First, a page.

Today on Context Florida:
Martin Dyckman discusses the recent Web ad from Republican presidential candidate John Kasich that subtly compares Donald Trump to Adolf Hitler. While Kasich took heat for the suggestion, Dyckman says it would be just as wrong to ignore Hitler’s examples as to trivialize them. History often repeats itself. Bad history should be taken as warning. It does not necessarily trivialize Hitler to observe that Trump’s strategy and tactics recall some of those favored by the one-time Austrian army corporal.
Teach ethics in classrooms now, so to curb bad behavior in workplace later, says William Steiger. Cheating at business schools of all sizes is widespread, according to a study a few years ago by the Association to Advance College Schools of Business, which accredits 740 of the world’s best business schools in 50 countries. Since it appears that many students at those accredited schools tend to accept, or at least tolerate, academic dishonesty — despite their exposure to ethics as mandated by the association — Steiger says it’s possible that they will be open to dishonesty and unethical behavior in the workplace.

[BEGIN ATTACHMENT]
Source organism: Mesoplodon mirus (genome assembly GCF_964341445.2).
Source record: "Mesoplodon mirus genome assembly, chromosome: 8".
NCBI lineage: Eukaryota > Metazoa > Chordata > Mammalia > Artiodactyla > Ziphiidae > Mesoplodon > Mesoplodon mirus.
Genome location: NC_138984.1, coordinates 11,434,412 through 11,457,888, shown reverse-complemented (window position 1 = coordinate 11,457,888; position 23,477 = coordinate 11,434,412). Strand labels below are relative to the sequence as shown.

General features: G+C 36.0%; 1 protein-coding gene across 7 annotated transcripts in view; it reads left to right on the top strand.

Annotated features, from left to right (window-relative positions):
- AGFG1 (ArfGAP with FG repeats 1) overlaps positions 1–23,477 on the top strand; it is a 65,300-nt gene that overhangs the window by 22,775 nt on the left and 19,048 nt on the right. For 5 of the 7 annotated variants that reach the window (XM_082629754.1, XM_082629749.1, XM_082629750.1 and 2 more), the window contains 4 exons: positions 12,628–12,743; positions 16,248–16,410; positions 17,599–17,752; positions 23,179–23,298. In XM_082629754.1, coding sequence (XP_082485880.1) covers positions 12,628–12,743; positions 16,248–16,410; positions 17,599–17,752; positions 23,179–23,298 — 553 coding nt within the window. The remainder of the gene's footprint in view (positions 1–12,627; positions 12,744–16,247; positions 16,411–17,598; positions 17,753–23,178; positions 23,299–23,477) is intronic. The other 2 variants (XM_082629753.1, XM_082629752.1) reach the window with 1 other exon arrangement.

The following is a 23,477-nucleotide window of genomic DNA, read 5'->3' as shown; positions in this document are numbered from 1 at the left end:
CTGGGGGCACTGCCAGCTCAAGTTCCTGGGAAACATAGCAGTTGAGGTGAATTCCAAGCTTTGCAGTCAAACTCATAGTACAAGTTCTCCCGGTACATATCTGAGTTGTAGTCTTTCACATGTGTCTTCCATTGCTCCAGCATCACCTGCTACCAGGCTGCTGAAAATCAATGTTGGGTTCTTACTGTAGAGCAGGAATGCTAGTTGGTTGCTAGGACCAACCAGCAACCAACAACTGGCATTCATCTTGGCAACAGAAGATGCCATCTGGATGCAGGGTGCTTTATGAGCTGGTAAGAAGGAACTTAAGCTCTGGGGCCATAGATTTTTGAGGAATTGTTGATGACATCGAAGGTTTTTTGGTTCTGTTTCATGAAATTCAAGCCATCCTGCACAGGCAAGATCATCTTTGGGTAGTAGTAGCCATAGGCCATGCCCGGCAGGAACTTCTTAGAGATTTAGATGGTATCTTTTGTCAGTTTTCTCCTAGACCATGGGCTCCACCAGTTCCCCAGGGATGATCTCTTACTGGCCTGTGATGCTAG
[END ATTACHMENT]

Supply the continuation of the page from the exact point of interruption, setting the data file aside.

Florida has become the nation’s toughest state for renters, notes Jamie Ross, with California and New York trailing closely behind. According to the recently released “Make Room” report by Enterprise Community Partners, Florida has the largest share of renters — 31 percent — who spend more than half their income on housing. More than 920,000 very low-income households, including hardworking families, the elderly, veterans and disabled Floridians living on fixed incomes, are forced to spend more than 50 percent of their income on housing. They are essentially one missed paycheck or one unexpected crisis away from homelessness. Florida also has the nation’s third-largest homeless population. This is all very bad news, Ross adds.